Showing posts with label transgender. Show all posts
Showing posts with label transgender. Show all posts

15 June 2023

Medical Genetics Redux: Yes, Virginia,
There are More than Two Genders...

In July of 2012, I wrote my first and only article on working at Medical Genetics at Emory University (back in the early 80's), and considering the trans-hysteria of late, boy does it need an upgrade. 

My job at Emory wasn't especially technical.  It was the lab technicians would take the samples (from amniocentesis or, more often, a buccal smear of the cheek) and distill them down to one little drop that went under the electron microscope.  The next day I’d be handed a blurry 8 1/2 by 11 photograph, full of chromosomes no naked eye could ever, would ever see, transformed into inch-long fuzzy banded crosslets, tumbled and curled and overlaying one another like sleeping puppies. I was the grunt labor, and my job was to cut them out with a a pair of scissors, sort them, and line them up and tape them down to make a karyotype.  

I got to know those chromosomes really well.  Me and my trusty scissors untangled 9s from 4s, 18s from 21s, and set them in neat ordered pairs for the first time in their existence.  At first, like every Other, they all looked alike to me, but time and use and my own fancy gave them personalities.  The first five sets were large and strong and unmistakable -- any flaw in them and there would have been no being to be tested.  6 through 12 were like the dancing men of Sherlock Holmes:  jaunty, poised, often with one foot kicked up in dance or play.  16 through 20 were smaller but just as playful, children learning at their parents’ knees.  13 through 15 were Hopi women, with their looped hair risen above long blankets, or nuns in banded shawls; an elemental female image.  And then the mysterious, smaller shrouded shes, 21 and 22, solid, dark, impenetrable, unpitying, even when you winced with pain, even when you cried as you found a third come to join their pair, or one so damaged that nothing good could come...

The search for sex was a lot more fun.  I found the male in microcosm elusive, mainly because the Y chromosome looks nothing like a Y.  Half the time I thought it was a scrap of something else.  I started a lot of panics until I got it through my head that what looked to me like a tiny, flat-topped, spread-legged 21 was not a trisomic sister of doom, but a Y, a HE.  My only comfort, as I sat with my scissors and a worried look, was that over in the hospital, with the baby right there in front of them, they couldn’t tell either.  Parents panicking, doctors shrugging, nurses whispering, and all waiting for me (!) to find that other damn chromosome and tell them whether it was a girl or a boy.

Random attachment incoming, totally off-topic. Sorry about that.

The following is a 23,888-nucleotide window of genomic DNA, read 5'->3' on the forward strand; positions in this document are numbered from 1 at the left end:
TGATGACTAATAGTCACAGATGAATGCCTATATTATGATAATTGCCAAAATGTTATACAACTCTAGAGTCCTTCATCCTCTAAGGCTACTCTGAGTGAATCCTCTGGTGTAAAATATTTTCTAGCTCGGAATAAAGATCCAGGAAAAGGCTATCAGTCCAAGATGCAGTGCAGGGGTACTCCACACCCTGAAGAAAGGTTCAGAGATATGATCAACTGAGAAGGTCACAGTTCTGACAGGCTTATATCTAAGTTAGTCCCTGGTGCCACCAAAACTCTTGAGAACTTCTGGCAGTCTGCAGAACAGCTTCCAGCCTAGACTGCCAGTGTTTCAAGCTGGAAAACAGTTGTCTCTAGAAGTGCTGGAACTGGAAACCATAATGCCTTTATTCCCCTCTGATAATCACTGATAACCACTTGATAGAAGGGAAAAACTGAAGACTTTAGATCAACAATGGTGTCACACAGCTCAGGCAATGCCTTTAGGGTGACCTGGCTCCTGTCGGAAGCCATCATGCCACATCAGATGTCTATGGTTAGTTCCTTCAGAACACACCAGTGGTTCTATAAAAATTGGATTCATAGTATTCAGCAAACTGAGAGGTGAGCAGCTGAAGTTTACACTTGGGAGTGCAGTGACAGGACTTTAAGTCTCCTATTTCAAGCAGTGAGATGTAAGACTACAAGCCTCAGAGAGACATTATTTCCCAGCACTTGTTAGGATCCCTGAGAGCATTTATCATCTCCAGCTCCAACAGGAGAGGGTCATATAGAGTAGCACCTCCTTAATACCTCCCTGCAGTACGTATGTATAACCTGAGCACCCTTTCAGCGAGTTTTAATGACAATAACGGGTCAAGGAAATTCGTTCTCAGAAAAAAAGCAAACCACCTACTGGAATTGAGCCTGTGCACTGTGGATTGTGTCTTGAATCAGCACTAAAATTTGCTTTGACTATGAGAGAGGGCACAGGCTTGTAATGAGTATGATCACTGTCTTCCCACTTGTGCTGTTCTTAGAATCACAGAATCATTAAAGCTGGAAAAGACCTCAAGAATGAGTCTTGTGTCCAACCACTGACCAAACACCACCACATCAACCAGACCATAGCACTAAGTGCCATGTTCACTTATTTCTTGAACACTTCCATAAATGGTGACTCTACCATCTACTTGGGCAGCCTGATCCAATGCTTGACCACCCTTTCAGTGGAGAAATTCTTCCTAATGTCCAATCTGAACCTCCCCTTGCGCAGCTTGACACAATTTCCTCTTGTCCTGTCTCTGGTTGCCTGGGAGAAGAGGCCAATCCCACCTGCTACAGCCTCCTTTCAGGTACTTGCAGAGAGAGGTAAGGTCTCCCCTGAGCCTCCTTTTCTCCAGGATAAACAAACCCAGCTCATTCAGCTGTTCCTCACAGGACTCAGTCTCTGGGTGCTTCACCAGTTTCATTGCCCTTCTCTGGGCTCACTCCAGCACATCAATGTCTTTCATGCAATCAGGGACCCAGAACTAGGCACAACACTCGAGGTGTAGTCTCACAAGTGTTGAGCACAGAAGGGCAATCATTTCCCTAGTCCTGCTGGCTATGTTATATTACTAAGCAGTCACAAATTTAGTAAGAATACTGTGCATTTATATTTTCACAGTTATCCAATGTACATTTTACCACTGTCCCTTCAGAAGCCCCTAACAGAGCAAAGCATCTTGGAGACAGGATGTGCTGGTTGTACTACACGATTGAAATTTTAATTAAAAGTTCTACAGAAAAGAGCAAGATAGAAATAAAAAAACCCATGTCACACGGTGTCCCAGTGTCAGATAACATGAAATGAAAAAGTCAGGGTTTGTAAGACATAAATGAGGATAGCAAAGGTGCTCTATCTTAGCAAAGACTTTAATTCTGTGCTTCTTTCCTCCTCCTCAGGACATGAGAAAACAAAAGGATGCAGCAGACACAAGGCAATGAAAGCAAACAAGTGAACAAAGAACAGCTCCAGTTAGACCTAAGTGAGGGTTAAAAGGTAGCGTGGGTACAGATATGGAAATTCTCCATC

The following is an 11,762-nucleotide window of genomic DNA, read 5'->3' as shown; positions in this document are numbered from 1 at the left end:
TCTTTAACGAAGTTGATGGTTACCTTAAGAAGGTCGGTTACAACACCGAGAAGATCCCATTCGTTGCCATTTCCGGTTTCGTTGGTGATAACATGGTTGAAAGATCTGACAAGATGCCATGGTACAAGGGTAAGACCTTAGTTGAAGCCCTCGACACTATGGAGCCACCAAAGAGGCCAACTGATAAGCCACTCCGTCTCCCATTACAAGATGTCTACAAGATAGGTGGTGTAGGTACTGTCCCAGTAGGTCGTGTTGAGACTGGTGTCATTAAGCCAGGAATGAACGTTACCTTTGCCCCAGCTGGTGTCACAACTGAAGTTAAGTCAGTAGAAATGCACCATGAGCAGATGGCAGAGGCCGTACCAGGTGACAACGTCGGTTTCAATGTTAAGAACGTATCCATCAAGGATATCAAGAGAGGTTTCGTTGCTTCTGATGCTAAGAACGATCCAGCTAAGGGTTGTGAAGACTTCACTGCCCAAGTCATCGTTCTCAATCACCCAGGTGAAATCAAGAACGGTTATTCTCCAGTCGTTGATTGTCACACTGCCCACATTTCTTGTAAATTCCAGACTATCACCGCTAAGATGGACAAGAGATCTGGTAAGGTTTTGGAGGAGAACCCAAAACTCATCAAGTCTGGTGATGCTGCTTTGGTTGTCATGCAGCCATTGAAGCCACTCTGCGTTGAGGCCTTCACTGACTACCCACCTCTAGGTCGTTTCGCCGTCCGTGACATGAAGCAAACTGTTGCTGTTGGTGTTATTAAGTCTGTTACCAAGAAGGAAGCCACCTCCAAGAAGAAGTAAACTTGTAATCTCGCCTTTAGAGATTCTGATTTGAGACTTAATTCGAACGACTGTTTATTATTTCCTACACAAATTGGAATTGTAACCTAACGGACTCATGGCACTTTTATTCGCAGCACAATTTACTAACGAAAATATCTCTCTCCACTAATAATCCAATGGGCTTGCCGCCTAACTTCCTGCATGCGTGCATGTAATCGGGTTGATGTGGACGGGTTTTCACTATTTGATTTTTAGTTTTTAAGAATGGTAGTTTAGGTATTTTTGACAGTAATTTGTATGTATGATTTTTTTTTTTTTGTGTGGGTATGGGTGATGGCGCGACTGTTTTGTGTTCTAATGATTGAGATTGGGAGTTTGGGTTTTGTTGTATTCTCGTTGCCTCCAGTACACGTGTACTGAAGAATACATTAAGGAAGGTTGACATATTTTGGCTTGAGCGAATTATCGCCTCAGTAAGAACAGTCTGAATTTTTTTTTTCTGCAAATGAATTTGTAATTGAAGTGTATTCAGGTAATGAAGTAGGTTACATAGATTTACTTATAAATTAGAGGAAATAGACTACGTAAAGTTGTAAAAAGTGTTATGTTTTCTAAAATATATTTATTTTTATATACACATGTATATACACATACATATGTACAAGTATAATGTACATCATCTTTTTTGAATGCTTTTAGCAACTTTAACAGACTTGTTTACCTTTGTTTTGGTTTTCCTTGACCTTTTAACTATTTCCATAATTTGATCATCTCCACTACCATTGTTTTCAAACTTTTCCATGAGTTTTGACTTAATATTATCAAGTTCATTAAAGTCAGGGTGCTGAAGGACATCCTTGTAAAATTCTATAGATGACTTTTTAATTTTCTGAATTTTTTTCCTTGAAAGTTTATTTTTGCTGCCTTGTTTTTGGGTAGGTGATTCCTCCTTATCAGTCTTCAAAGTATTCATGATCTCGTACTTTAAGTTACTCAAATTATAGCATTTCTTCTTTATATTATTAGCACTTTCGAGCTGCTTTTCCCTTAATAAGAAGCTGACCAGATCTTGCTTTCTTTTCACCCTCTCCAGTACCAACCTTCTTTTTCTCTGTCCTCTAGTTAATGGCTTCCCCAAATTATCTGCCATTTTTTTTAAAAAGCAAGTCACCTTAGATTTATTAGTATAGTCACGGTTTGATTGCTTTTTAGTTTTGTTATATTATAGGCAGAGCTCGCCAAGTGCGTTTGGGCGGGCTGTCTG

BTW, it's been determined that 1 out of every 1,000 babies are born with "indeterminate genitalia." 

1 out of every 5,000 female babies are born without a uterus.  

And sex chromosome aberrations are the most common of all chromosomal aberrations, because they are almost never lethal.  

Here are a few of the more common ones:

Klinefelter syndrome - males inherit one or more extra X chromosomes--their genotype is XXY or more rarely XXXY or XY/XXY mosaic. In severe cases, they have relatively high-pitched voices, asexual to feminine body contours as well as breast enlargement, and comparatively little facial and body hair. 1 in 500 and 1 in 1000 male births. (This makes it one of the most common chromosomal abnormalities.) 

XYY syndrome, a/k/a Jacobs Syndrome - males inherit an extra Y chromosome--their genotype is XYY. As adults, these "super-males" are usually tall (above 6 feet) and generally appear and act normal. However, they produce high levels of testosterone. During adolescence, they often are slender, have severe facial acne, and are poorly coordinated. Legend has it that this can cause strong criminal propensities. 

Triple-X syndrome - Also common:  occurs in women who inherit three X chromosomes--their genotype is XXX or more rarely XXXX or XXXXX. As adults, these "super-females" or "metafemales" as they are sometimes known, generally are an inch or so taller than average with unusually long legs and slender torsos but otherwise appear normal. There is a tendency towards ovarian abnormalities that can lead to premature ovarian failure (early menopause, infertility). 1 in 1,000 female infants are born with this, and it occurs more commonly when the mother is older.

Turner syndrome - occurs when females inherit only one X chromosome--their genotype is X0 (i.e., monosomy X). If they survive to birth, these girls have abnormal growth patterns. And they are born post-menopausal. 1 in 2,000 to 1 in 5,000 female infants are born with this.

45,X/46,XY mosaicism, also known as X0/XY mosaicism and mixed gonadal dysgenesis - can appear male OR female, and a significant number of individuals show genital abnormalities or intersex characteristics.  (This is probably what most of the old literature was referencing when they used the term "hermaphrodite.")  Rare: 1 in 15,000 live births.

46,XX/46,XY - is a chimeric genetic condition in which one human being has two distinct cell and sex lines. This is caused by two fraternal zygotes being absorbed in utero in one fetus. What will emerge in puberty is anyone's guess.  "The rate of incidence is difficult to determine as the majority of diagnoses go unreported in the literature."